- Customer Involvement: Consider the level of customer involvement when choosing a model, as some allow direct interaction and collaboration through customer feedback while others do not.
- Time Constraints: Time limitation controls how you operate the development process based on different software development models.
- Risk Tolerance: Each software development model offers varying levels of system security. Some models allow continuous testing, and iteration models obviously manage risks better than the others.
- Resources and Budget: Your model may require additional resources or specific tools, which is why the budget is an important factor to consider.
- Organizational Culture: Some models will not be suitable for traditional companies with hierarchical structures and vice versa.
Types of Popular Software Development Models
Different software development models are suitable for different project types. While no model is perfect, let’s examine some commonly used models in this field.
The Waterfall model is one of the oldest methodologies in software engineering. This sequential approach follows a linear and rigid process, with each given stage of the development lifecycle completed consecutively. Regardless of how many development stages your product has, each is required to be fully completed before moving on to the next without any overlapping. Due to the strict linear progression, every phase in the Waterfall model has its own set of documents and deliverables, which forces the development team to achieve before going through the next phases.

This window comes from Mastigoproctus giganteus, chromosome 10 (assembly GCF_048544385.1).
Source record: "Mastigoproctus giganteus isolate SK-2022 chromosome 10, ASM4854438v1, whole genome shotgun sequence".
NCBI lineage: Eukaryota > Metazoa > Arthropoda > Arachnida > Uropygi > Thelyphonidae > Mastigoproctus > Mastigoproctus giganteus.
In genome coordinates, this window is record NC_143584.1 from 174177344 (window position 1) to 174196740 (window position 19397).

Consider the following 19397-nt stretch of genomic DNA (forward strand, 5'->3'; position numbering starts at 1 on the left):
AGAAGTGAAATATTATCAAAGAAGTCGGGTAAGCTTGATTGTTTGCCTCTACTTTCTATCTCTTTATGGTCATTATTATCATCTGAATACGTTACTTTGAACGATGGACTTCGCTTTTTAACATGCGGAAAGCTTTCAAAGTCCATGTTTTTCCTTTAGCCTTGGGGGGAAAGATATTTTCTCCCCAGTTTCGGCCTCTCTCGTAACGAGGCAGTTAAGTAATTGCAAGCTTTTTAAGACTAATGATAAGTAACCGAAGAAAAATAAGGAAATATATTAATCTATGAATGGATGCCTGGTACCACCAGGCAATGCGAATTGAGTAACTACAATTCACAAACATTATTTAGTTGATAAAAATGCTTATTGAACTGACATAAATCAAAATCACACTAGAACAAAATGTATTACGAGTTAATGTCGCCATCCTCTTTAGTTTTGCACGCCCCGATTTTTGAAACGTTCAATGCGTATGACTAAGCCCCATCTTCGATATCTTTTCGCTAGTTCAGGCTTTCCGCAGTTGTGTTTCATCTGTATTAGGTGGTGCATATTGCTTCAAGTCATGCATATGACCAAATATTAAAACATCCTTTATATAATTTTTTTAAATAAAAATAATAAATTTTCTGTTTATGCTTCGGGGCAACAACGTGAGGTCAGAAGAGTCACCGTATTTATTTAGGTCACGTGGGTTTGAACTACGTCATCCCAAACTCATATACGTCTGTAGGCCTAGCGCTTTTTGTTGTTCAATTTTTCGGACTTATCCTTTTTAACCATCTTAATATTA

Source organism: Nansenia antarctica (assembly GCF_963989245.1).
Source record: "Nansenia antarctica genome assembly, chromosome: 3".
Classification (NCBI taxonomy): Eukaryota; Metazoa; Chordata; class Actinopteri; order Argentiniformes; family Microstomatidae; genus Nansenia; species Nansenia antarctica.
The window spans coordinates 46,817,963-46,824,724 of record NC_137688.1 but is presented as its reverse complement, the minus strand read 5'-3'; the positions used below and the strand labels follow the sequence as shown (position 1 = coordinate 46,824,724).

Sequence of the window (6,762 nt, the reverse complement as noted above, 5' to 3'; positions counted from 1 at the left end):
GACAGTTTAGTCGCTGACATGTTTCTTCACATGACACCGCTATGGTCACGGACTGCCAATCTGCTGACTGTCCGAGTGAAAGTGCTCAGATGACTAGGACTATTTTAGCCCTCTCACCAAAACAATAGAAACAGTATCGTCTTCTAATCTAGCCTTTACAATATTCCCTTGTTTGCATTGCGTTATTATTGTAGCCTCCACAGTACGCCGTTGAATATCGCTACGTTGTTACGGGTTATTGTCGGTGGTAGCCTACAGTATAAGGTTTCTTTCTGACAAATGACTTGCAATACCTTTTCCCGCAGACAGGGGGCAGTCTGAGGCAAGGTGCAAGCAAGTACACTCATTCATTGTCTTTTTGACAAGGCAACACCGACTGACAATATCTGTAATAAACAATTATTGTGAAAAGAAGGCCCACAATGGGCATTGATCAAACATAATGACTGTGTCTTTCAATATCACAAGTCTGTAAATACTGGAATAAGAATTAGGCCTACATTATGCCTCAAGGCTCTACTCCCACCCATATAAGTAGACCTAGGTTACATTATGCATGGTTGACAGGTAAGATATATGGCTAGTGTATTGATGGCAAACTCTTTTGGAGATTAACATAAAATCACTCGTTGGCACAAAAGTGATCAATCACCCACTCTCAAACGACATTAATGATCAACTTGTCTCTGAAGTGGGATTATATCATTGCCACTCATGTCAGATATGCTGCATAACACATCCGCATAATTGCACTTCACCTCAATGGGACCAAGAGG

Although this model provides high predictability for schedule and resources, its lack of flexibility and adaptability poses many obstacles for businesses, especially in today’s fast-paced and constantly evolving software development landscape. Companies with well-defined requirements and minimal expectations for changes may still apply the Waterfall model during the development process.
An Iterative model is an approach to the software development process that concentrates on delivering the project via incremental improvements and small iterations. By dividing the project into smaller iterations or cycles, the in-house team is responsible for providing the full working process, including planning, designing, developing, and testing activities for each iteration. An iteration is considered complete when all steps in the development process have been completed, and there are necessary changes and improvements based on stakeholder feedback. And the process repeats with the next iteration.